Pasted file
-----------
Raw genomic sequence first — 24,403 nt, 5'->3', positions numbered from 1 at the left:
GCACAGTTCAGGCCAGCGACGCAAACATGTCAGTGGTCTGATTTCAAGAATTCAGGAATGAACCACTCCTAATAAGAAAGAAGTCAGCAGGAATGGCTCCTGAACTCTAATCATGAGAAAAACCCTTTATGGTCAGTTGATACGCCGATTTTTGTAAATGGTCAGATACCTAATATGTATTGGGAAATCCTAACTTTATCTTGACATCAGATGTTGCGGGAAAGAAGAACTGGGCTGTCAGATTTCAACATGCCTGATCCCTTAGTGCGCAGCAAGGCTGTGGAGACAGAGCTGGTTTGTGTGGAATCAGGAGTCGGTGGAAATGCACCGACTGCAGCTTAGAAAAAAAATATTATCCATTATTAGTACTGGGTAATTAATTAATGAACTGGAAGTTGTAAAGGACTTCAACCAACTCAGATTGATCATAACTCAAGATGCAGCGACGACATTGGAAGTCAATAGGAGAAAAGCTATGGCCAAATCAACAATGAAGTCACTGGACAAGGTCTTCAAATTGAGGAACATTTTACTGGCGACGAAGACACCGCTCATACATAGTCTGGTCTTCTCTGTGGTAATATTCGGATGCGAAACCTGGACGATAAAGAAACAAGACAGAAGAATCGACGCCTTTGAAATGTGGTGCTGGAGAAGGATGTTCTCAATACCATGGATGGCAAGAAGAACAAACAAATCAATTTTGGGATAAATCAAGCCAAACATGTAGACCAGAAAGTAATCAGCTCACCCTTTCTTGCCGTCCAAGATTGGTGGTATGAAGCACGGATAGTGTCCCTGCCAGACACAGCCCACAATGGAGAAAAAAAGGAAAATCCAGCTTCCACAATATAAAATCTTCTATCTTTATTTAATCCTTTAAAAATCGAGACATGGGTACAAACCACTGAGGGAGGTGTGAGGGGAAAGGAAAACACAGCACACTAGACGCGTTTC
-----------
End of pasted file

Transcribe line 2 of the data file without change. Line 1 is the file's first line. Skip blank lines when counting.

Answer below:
GCACAGTTCAGGCCAGCGACGCAAACATGTCAGTGGTCTGATTTCAAGAATTCAGGAATGAACCACTCCTAATAAGAAAGAAGTCAGCAGGAATGGCTCCTGAACTCTAATCATGAGAAAAACCCTTTATGGTCAGTTGATACGCCGATTTTTGTAAATGGTCAGATACCTAATATGTATTGGGAAATCCTAACTTTATCTTGACATCAGATGTTGCGGGAAAGAAGAACTGGGCTGTCAGATTTCAACATGCCTGATCCCTTAGTGCGCAGCAAGGCTGTGGAGACAGAGCTGGTTTGTGTGGAATCAGGAGTCGGTGGAAATGCACCGACTGCAGCTTAGAAAAAAAATATTATCCATTATTAGTACTGGGTAATTAATTAATGAACTGGAAGTTGTAAAGGACTTCAACCAACTCAGATTGATCATAACTCAAGATGCAGCGACGACATTGGAAGTCAATAGGAGAAAAGCTATGGCCAAATCAACAATGAAGTCACTGGACAAGGTCTTCAAATTGAGGAACATTTTACTGGCGACGAAGACACCGCTCATACATAGTCTGGTCTTCTCTGTGGTAATATTCGGATGCGAAACCTGGACGATAAAGAAACAAGACAGAAGAATCGACGCCTTTGAAATGTGGTGCTGGAGAAGGATGTTCTCAATACCATGGATGGCAAGAAGAACAAACAAATCAATTTTGGGATAAATCAAGCCAAACATGTAGACCAGAAAGTAATCAGCTCACCCTTTCTTGCCGTCCAAGATTGGTGGTATGAAGCACGGATAGTGTCCCTGCCAGACACAGCCCACAATGGAGAAAAAAAGGAAAATCCAGCTTCCACAATATAAAATCTTCTATCTTTATTTAATCCTTTAAAAATCGAGACATGGGTACAAACCACTGAGGGAGGTGTGAGGGGAAAGGAAAACACAGCACACTAGACGCGTTTC